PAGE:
Manchester Museum will take on a whole new life this Saturday as it becomes the scene for a colourful Saturday night in a Congolese village, the resurrection of a Mesopotamian Goddess of love and a day of family fun.
The museum will host Flying Carpets, a vibrant, free, family event on Saturday 7 October 2017. The event will see three female artists whose lives have been re-routed by war, intolerance and persecution bring their histories, cultural traditions and aspirations to transform the public spaces of Manchester Museum.
Flying Carpets is a new commission as part of the national Journeys Festival International and is the result of Community Arts North West working alongside the museum to offer Iranian and Congolese artists access to the museum’s collection, then supporting the development of ideas that unravelled from their encounters.
During the site-specific work, three performances linked by storytelling and music show a new way to experience the museum. They promise a glimpse into diverse cultural histories and the relationship between Museum collections and Britain’s colonial past as seen through the eyes of three remarkable women from the Democratic Republic of Congo and Iran. The artistic team and Community Arts North West have worked closely with Manchester Museum to ensure that the performances work in context with the space, with the museum exhibits becoming a purposely-chosen stage.
What will be happening during Flying Carpets at Manchester Museum?
Flying Carpets centres around three site specific performances:
For more than a decade, the singer-songwriter, Emmanuela Yogolelo has called the UK her home after escaping violence in the Democratic Republic of Congo. In defiance of traditional culture which limited women’s freedom of speech, and as a means of creative expression, Congolese women use language contained, quite literally, within the fabrics they wear. Hidden codes and messages in clothing are commonplace on Congolese streets, such as of two birds flying out of a cage being a covert message to a woman’s spouse, saying: “You fly, I fly” or “If you don’t behave, don’t expect me to.” Popular in East African countries, a ‘Kanga’ fabric would hide messages within the pattern, allowing women to conduct conversations in secrecy.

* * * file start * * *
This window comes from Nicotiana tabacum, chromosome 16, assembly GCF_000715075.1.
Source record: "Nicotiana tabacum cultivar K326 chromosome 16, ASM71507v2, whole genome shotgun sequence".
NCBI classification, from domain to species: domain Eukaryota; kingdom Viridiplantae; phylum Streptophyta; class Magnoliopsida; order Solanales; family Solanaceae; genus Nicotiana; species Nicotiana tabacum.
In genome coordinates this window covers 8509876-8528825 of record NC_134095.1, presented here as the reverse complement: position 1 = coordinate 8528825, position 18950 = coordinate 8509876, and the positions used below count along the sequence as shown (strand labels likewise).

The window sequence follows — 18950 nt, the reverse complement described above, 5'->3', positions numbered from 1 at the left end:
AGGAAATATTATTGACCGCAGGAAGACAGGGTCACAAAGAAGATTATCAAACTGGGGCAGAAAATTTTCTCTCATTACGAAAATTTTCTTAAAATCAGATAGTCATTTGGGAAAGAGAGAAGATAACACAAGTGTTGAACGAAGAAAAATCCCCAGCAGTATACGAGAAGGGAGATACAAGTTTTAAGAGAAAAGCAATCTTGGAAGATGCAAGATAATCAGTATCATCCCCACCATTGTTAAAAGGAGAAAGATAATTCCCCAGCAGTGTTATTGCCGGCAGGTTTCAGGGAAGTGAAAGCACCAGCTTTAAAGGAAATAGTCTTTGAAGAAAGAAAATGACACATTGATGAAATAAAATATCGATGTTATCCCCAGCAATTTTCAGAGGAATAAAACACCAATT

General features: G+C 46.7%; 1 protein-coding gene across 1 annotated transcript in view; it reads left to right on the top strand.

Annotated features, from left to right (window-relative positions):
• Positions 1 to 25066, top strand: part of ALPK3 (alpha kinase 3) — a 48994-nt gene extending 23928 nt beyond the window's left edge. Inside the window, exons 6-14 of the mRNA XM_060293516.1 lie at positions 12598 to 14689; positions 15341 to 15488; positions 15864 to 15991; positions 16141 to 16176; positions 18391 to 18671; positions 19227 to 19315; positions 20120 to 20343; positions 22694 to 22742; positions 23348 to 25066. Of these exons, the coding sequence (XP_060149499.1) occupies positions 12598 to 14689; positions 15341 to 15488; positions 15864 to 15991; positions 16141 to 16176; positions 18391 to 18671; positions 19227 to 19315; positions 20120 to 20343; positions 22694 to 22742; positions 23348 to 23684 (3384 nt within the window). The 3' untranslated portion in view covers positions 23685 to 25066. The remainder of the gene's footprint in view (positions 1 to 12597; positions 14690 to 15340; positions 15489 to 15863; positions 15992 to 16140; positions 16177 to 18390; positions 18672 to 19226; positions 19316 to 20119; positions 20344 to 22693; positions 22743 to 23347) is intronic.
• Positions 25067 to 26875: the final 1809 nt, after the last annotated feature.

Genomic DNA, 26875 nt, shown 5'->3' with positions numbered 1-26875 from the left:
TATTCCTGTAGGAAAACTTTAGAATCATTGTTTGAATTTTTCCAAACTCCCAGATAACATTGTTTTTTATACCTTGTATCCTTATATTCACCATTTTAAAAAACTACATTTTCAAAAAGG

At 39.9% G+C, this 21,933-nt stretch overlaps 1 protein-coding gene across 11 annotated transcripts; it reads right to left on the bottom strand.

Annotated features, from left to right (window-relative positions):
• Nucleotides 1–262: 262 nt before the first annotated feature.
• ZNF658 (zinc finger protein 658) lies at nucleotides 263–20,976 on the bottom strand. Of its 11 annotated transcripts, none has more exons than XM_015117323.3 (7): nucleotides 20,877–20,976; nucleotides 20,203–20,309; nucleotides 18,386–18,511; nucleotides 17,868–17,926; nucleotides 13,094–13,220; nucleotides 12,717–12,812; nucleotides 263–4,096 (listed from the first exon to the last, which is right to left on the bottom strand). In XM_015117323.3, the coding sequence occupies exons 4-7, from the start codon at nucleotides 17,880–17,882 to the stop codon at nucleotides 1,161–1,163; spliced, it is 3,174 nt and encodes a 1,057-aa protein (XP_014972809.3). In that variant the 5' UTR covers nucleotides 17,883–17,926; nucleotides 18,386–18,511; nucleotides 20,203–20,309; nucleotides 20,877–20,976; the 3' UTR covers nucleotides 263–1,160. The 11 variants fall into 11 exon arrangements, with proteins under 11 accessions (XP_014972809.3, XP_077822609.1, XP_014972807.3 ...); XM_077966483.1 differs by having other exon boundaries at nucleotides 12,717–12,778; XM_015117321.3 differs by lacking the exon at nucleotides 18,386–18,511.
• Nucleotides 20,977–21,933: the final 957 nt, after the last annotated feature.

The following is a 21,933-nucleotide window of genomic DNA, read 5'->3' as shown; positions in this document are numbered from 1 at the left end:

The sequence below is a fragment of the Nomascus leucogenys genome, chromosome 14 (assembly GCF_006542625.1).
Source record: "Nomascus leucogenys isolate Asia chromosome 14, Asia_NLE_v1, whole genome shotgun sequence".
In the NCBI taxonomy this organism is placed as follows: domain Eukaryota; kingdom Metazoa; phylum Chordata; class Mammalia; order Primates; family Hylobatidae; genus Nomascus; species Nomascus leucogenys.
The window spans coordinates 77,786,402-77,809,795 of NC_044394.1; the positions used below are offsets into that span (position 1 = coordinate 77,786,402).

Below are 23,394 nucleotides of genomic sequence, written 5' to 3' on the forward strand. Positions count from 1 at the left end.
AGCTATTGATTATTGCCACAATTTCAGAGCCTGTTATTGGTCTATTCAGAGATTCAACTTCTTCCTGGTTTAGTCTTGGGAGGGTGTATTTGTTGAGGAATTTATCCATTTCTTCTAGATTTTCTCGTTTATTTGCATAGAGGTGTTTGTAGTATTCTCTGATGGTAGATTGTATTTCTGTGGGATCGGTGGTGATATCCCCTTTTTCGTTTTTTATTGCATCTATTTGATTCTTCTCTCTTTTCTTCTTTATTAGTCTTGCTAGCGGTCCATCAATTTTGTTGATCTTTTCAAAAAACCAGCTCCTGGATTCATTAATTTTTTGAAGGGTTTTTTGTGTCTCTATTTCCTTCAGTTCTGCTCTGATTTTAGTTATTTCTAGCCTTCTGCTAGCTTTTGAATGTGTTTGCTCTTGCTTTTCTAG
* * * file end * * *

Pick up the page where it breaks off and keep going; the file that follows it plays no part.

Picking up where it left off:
Emmanuela’s response to fabrics seen in the museum’s Ancient Worlds Gallery is to bring the vibrancy of a Saturday night in a Congolese town to Manchester setting the Gallery alight with dancing, music and the colourful, communicative fabrics of her homeland.
A former political journalist, Iranian artist, Fereshteh Mozaffari’s exile in the UK has seen her adapt her narrative and critical skills to creative writing and performance, studying at Salford University and performing as part of Manchester International Festival’s Festival in My House. For Flying Carpets, Mozaffari reflects on the numerous treasures of archaeological exploration which reside, not only in Manchester Museum, but many others around the world and what they say about periods of Empire and colonisation at the time they were found and taken into western hands. A show of feminine strength from the ancient Middle East, Mozaffari creates a performance to raise Ishtar, the Mesopotamian Goddess of love, beauty, war, and political power.
Mahboobeh Rajabi is a digital artist whose theatre studies in Iran at the time of the 2009 uprising, forced her to leave her home country. Now practicing in Manchester and awarded a Jerwood Creative Fellowship, which led to working with Manchester International Festival, Rajabi’s poignant depiction of a professional-dancer-turned-refugee overwhelmed by language barriers and bureaucracy is purposely set in the museum’s much-loved Living Worlds Gallery. A grand, Victorian backdrop and home to a watching taxidermy collection, Rajabi’s work paints a portrait of a dancer, whose profession is banned in her native Iran, trapped between inflexible UK bureaucracy and her desire for freedom and self-expression.
Her performance breaks from drama into expressive movement and animation alongside music performed by a lone setar player, illuminating this traditional museum space in a surprising and innovative way.
When does Flying Carpets take place at Manchester Museum?
Flying Carpets takes place at Manchester Museum on Saturday 7 October 2017 at 11.30am/1pm/3pm. Entry is free. Flying Carpets forms part of the wider Journeys Festival International.
Author: Editorial Team
Live Manchester editorial team